In the past, I would have used this as evidence that I will never be capable of transformation because I can never show up consistently for myself. I would have had a thought like, "Great. Another way I can't take care of myself. Why do I even bother?" and that thought would have created feelings of shame. Shame would have led me to avoid starting my meditation practice again, and the result would have been a complete lack of transformation.

The difference now is that I assumed ahead of time that I would be inconsistent, and I decided ahead of time that I wasn't going to make it mean anything other than my ADHD brain is functioning EXACTLY how it's built to, and I decided ahead of time that no matter how many days I missed, I would PERSIST with my meditation practice anyway.

Persistence is how transformation happens. Persistence, to me, is Tapas.

So, my dear ADHDers, how can you persist?

Svadhyaya- Self-Study

Now my friend, very quickly and without thinking, write down the first five words that come to mind that describe the world as you understand it. Don't over think it.

Take a look at the words you wrote down.

Now what if I told you that the that words you wrote down are not actually representative of the world but instead representative of your BELIEFS about yourself.

It kinda stings doesn't it?

The first time I did this exercise from Deborah Adele's book, The Yamas and Niyamas three years ago, I wrote down:

-Scared

-Unfair

-Beautiful

-Intrusive

-Busy

Oof!

Svadhyaya is the practice of self-study and understanding yourself as a small piece of a bigger greater whole. You do this one layer at a time by identifying all the beliefs, stories, and projections you carry with you that prevent you from seeing yourself as the divine creation you are, as the yogis would say.

The thing is, ADHDers are not the best at self-awareness and self-evaluation. We tend to believe that all of the thoughts and beliefs that skip through our minds are fact OR we aren't even aware that they are there at all.

That's why the above exercise is so enlightening.

There are as many realities as there are people because we all use different beliefs and filters to look at the world. That's why how you see the world is more representative of your sneaky beliefs about yourself than the world itself.

So, look at those five words again. Some of them may sting to look at now, but don't worry, the sooner we can see the ways we are shaping our reality the sooner we can free ourselves from the pain of that reality and be our truer selves.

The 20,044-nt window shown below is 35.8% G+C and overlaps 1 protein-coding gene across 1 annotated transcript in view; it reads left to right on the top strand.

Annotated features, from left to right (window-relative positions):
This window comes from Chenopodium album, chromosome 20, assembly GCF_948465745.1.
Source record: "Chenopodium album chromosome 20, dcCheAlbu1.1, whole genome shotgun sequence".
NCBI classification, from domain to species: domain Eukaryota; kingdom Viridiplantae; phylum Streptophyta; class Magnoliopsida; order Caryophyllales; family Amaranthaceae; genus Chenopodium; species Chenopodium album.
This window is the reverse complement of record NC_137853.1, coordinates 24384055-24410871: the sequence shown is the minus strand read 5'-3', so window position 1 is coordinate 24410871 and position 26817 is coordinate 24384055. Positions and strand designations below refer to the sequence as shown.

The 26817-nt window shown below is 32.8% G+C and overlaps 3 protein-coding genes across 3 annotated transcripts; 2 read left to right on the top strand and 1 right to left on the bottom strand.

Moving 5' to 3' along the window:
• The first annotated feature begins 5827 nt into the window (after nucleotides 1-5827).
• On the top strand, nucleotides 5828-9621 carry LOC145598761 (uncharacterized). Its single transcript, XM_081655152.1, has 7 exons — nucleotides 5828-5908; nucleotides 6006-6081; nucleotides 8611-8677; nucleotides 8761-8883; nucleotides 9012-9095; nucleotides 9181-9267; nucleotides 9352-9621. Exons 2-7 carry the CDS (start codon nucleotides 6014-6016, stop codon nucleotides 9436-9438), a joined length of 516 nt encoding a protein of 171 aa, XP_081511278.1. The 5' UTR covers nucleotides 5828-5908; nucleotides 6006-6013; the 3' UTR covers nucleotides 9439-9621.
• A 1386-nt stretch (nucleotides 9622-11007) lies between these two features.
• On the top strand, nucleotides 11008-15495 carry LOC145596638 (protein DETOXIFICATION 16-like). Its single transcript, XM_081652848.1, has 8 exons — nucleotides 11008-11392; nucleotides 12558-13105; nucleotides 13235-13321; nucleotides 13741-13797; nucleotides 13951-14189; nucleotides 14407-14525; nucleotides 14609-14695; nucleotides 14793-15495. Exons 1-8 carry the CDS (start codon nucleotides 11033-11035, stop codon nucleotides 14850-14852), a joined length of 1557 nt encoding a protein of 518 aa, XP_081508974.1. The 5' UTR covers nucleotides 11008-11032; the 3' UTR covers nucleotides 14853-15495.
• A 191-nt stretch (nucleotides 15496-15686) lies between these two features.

Take some time and ask yourself, "How are these five words true about me?". Be honest.

What did you learn about yourself?

Ishvara Pranidhana – Surrender

Ishvara Pranidhana is surrendering to a higher power. Whatever that higher power may be to you — God, consciousness, the divine, the one, providence — Ishvara Pranidhana means you put your trust in that power and believe that all outcomes are for a greater purpose.

My husband and I are house hunting right now in an INSANE housing market, and let me tell you, practicing Ishvara Pranidhana is fucking hard.

When you find a place you like, it feels like your potential life flashes before your eyes.

We have seen many houses, but Daniel and I have a viewing booked for Wednesday for a house I am in love with. I am already living my whole life in there. I know where I will read all my books for book club. I'm know which room will be our first baby's. I know where guests will stay. I know where my yoga studio will be (and it's BEAUTIFUL!).

BUT! I also know that houses are being sold for $200,000 over asking price and we don't have that kind of money.

So even though we love the house and it's perfect for our plans, there's a good chance it's just not going to happen.

And that's okay. (I guess...)

Whatever the outcome of our hunt is, is exactly what the outcome is supposed to be. Daniel and I can put together the best offer and sweetest offer letter we can, but then it's no longer up to us. The only thing that really makes that painful is thinking and believing that it IS up to us, and trying to force something that isn't meant to happen.

Author Deborah Adele says, "As the ego surrenders, the heart expands."

Where can you use a little more heart expansion?

PS. My membership takes care of ADHDers' bodies, minds, hearts, and soulsPS.! Seriously. SERIOUSLY!

It includes:

-Yoga classes for all level the body clean.

-Mindfulness practices and pose tutorials in a HUGE recorded library

-Body doubles so you can work along side other ADHDers to help you do the hard/boring things

-Powerful live guided journaling practices

-Special events to help you set intentions and follow-through

-ADHD-friendly supports to prevent any shame surrounding consistency

-And membership to a non-judgmental, supportive, loving, and hilarious ADHD Slack community (Seriously, I love them SO MUCH!!!)

Follow me at @adhd.yoga and check out my online studio at adhdyoga.ca.

yogawellnessspiritualityself carepsychologymental healthmeditationlifestylehumanityhealthfitnessbodyadvice

About the author

Taucha Post

ADHDer here! I'm a certified yoga teacher and ADHD coach-in-training. I empower ADHDers to take care of themselves through movement, breath, and the occasional f-bomb. Follow me at @adhd.yoga and check out my online studio at adhdyoga.ca.